FIG. 5 shows waveforms 5a through 5d for a process of converting a 16:9 aspect ratio into a 4:3 aspect ratio in the aspect ratio converter shown in FIG. 4 and waveforms of a control signal therefor; and

FIG. 6 is a detailed waveform timing diagram of the waveforms shown in FIG. 5.

DETAILED DESCRIPTION OF THE PREFERRED EMBODIMENT

Hereinbelow, a preferred embodiment of the present invention will be described in detail with reference to accompanying drawings.

First, it should be noted that the same components are designated by the same reference numerals throughout the specification. Also, in the following explanation, many specific items such as components of a detailed circuit are given for better understanding of the present invention. However, it will be apparent to those having the ordinary skill in the art that the present invention can be embodied without these specific items. Also, the detailed explanation for well-known functions and components which may obscure the gist of the present invention will be omitted herein.

FIG. 4 is a schematic diagram of an aspect ratio converter according to the present invention, which includes a FIFO memory 40 using a read enabling signal RE, a write enabling signal WE, a reading clock RCLK, and a writing clock WCLK.

The case of converting an aspect ratio 16:9 according to SMPTE 267M standards into 4:3 according to CCIR 601 and ANSI/SMPTE 125M standards, will be explained, as an example. Typical variables of the SMPTE 267M and ANSI/SMPTE 125M necessary for converting the aspect ratio from 16:9 into 4:3 are indicated in the following Table 1.

              TABLE 1______________________________________       Specification       SMPTE 267M SMPTE 125M______________________________________Aspect ratio  16:9         4:3Clock period  18 MHz       13.5 MHzTotal samples 1144         858Effective samples         960          720______________________________________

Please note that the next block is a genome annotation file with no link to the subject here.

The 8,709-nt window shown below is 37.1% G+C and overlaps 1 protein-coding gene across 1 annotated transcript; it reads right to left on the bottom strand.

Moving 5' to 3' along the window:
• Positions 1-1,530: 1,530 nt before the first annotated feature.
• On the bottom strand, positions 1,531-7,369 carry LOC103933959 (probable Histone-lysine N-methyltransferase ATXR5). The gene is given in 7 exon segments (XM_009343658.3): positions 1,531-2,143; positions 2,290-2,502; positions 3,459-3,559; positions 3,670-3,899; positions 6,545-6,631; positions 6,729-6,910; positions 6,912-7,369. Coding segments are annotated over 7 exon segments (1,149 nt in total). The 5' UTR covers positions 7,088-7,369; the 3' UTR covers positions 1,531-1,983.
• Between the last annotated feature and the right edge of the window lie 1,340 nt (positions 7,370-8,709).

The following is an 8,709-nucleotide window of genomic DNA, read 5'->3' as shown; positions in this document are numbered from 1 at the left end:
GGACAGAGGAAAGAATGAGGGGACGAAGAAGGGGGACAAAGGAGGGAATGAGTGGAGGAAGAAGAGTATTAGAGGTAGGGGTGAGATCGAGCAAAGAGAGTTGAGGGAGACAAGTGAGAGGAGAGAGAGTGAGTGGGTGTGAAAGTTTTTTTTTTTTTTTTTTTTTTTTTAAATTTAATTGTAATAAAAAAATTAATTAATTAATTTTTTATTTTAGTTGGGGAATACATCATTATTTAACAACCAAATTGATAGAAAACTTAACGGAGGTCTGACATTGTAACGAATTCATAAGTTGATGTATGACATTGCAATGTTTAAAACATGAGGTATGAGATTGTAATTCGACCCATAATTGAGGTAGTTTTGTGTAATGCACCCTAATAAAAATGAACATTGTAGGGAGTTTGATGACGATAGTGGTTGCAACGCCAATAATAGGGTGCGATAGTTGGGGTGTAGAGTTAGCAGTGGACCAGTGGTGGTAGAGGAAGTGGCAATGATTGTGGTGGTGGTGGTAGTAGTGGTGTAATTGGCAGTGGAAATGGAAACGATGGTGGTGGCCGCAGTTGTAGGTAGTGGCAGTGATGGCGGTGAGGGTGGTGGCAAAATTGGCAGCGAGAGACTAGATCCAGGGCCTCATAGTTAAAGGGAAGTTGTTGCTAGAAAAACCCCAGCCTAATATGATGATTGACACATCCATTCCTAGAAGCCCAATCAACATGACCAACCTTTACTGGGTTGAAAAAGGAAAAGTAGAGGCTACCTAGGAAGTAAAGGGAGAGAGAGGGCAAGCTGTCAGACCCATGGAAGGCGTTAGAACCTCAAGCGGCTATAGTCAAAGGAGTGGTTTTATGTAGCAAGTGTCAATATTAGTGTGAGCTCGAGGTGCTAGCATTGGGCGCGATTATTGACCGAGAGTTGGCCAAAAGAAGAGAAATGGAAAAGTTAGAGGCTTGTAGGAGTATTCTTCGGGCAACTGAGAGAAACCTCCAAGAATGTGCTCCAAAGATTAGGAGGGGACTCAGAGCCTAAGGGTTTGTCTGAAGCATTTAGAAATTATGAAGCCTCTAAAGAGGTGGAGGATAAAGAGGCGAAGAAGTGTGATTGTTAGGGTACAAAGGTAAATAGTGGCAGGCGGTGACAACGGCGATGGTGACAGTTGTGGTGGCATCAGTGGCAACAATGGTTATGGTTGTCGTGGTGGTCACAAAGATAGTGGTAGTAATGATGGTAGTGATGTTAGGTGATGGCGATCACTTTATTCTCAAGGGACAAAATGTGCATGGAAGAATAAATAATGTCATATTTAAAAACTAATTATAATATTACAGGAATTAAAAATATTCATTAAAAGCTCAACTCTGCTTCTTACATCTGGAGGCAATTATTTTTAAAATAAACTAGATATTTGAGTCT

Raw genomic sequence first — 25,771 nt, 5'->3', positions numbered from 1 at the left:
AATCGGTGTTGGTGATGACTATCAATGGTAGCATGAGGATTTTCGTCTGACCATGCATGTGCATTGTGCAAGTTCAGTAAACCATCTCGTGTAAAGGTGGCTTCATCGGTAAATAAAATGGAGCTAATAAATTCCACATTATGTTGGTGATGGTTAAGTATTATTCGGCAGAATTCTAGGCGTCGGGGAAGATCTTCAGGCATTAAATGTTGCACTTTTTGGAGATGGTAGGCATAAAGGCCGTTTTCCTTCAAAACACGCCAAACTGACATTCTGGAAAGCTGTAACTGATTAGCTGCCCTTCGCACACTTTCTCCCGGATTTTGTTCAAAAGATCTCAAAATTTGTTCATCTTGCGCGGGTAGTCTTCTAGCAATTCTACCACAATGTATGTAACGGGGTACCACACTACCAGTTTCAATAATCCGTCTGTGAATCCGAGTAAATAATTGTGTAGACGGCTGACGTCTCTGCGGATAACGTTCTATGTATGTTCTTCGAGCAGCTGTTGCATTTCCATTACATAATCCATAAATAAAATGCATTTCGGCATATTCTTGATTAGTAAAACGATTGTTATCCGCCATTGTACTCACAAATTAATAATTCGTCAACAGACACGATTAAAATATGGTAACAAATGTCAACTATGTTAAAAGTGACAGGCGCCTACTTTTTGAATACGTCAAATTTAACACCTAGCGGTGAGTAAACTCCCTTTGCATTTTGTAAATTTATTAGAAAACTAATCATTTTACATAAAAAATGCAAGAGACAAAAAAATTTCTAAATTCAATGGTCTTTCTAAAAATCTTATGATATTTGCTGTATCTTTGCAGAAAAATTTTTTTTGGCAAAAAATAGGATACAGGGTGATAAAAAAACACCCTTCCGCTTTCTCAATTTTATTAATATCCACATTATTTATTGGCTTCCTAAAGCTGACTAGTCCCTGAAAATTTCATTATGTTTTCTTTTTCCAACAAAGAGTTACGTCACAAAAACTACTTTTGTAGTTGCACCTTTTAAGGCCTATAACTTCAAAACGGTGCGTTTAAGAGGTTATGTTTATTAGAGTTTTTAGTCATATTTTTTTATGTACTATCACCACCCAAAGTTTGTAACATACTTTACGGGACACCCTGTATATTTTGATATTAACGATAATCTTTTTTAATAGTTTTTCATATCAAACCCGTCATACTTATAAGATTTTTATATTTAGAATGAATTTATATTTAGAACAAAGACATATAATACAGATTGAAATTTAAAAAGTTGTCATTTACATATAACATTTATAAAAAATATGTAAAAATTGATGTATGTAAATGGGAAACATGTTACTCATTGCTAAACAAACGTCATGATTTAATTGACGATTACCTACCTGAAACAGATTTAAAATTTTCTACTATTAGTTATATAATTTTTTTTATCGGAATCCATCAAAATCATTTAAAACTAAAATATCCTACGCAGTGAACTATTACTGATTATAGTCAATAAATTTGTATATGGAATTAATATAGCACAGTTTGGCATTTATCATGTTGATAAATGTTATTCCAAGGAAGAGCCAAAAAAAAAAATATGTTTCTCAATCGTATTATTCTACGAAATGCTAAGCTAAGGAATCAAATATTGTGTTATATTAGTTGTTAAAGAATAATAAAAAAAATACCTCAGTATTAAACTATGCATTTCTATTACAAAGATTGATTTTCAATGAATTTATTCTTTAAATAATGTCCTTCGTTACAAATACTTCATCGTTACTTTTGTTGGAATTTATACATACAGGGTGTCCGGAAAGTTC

The FIFO memory 40 receives the write enabling signal WE and writing clock WCLK from a unit (not shown, but referred to as a controller) for generating a control signal and supplying clocks and stores the video signal having an aspect ratio of 16:9 (16:9 VS). Thereafter, if the read enabling signal RE and reading clock RCLK are applied from the controller, the video signal having an aspect ratio of 16:9 (16:9 VS) is converted into the video signal having an aspect ratio of 4:3 (4:3 VS) to then be output.

FIG. 5 is a timing diagram of waveforms 5a-5b which schematically shows a process of converting a 16:9 aspect ratio into a 4:3 aspect ratio in the aspect ratio converter shown in FIG. 4 and waveforms of a control signal therefor.

Waveform 5a illustrates a video signal having an aspect ratio of 16:9 (16:9 VS). Waveform 5b illustrates a write enabling signal WE, in which among the video signals having the aspect ratio of 16:9 (shown in waveform 5a), only the central portion corresponding to the aspect ratio 4:3 is written in the FIFO memory 40 by the writing clock WCLK (not shown) during the low active period of the write enabling signal WE. Waveform 5c illustrates a read enabling signal RE, in which a video signal having the aspect ratio 4:3 (4:3 VS) shown in waveform 5d is output from the FIFO memory 40 by the reading clock RCLK during the low active period of the read enabling signal RE.

Waveforms 6a through 6h, shown in FIG. 6, are detailed waveform diagrams of the waveforms shown in FIG. 5.

During a section `A` shown in waveform 6a, the clock of an input signal is 18 MHz, the number of total samples consisting of one line is 1144, and the time necessary for this period is 63.5 μs. Waveform 6b shows a section `B` which is an active period from the the section `A`, which consists of 960 samples (53.3 μs). A section `C` is a synchronized period, in which the number of total samples are 180 and the necessary time is 12.2 μs. Waveform 6c shows how 960 samples of the section `B` for the video signal having the aspect ratio of 16:9 (16:9 VS) are divided on conversion into the aspect ratio of 4:3. In other words, if the aspect ratio is converted into 4:3, since 720 samples (Corresponding to a section `E`) are obtained from the central portion of 960 sample section (i.e., the section `B`), the division is made by each 120 samples (section `D`) before and after the 720 sample section.